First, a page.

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In Groovy 2.0, most method calls were using the “invoke dynamic” instruction, but there have been exceptions: constructor calls or “spread calls” (where you pass arguments with the “spread operator”). Groovy 2.1 completes the implementation started in 2.0. Now, code compiled with the “invoke dynamic” JAR on JDK 7 will not be using the old “call site caching” code which served us well for getting good performance for Groovy prior to JDK 7. If you are lucky enough to be using JDK 7 in production, be sure to use the Groovy 2.1 “indy” JAR to benefit from the full “invoke dynamic” support. The “indy” version is bundled with the binary download package and can be obtained via Maven (all JARs with “invoke dynamic” support are postfixed with “-indy”).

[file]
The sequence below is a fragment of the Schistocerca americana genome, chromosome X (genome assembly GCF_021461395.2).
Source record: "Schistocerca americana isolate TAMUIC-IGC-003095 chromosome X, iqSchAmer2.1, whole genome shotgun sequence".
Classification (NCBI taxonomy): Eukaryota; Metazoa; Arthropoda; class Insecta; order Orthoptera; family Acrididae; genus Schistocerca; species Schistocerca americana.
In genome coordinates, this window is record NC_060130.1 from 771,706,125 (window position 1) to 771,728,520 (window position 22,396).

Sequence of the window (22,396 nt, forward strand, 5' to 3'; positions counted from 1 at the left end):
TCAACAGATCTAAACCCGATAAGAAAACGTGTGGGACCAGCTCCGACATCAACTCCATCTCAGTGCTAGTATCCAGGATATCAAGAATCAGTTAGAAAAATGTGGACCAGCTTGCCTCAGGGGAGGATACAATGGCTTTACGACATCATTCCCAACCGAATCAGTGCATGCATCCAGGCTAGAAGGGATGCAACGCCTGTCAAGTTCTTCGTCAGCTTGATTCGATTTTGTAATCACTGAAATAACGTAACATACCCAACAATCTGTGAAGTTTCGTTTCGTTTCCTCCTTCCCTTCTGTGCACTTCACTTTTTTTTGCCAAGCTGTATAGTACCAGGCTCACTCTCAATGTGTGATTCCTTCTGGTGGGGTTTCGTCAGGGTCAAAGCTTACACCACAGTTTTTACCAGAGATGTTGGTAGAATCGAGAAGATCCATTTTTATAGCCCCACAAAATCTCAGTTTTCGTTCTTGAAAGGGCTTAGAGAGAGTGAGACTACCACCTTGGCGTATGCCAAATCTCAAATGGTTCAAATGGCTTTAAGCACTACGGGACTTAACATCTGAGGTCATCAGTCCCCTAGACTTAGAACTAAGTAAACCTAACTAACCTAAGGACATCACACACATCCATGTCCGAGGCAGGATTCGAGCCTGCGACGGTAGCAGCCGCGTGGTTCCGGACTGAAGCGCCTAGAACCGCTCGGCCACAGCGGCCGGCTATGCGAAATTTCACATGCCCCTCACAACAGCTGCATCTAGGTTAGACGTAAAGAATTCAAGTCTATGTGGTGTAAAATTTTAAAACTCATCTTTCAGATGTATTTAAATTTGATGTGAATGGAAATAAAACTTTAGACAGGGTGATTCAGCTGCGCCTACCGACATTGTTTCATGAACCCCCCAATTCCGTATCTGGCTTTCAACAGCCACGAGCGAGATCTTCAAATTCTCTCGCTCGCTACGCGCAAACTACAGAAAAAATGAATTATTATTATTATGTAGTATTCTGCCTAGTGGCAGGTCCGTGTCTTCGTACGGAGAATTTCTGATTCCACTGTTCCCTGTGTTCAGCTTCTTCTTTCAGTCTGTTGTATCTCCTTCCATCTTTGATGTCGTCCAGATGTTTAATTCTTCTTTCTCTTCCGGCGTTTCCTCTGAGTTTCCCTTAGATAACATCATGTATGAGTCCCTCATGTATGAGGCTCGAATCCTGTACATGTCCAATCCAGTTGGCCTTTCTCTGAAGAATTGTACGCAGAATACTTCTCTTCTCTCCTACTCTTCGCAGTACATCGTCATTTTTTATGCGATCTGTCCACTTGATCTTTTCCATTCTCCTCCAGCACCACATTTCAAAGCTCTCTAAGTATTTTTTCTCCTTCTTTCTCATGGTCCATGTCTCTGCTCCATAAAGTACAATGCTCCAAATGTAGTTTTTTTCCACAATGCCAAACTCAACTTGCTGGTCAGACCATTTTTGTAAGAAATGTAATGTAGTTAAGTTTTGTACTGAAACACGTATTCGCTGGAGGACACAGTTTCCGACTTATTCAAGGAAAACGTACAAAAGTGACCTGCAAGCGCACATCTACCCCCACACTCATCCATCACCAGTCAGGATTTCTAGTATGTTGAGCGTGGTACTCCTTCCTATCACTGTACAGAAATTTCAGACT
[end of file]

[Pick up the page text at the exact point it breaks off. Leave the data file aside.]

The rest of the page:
You can learn more about the invoke dynamic support.

GPars 1.0

Groovy 2.1’s distribution bundles the recently released GPars 1.0, the one-stop shop for all your concurrency needs. This new version comes with various enhancements in the asynchronous functions, promises, parallel collections, actors, dataflow support, Google App Engine support, etc.

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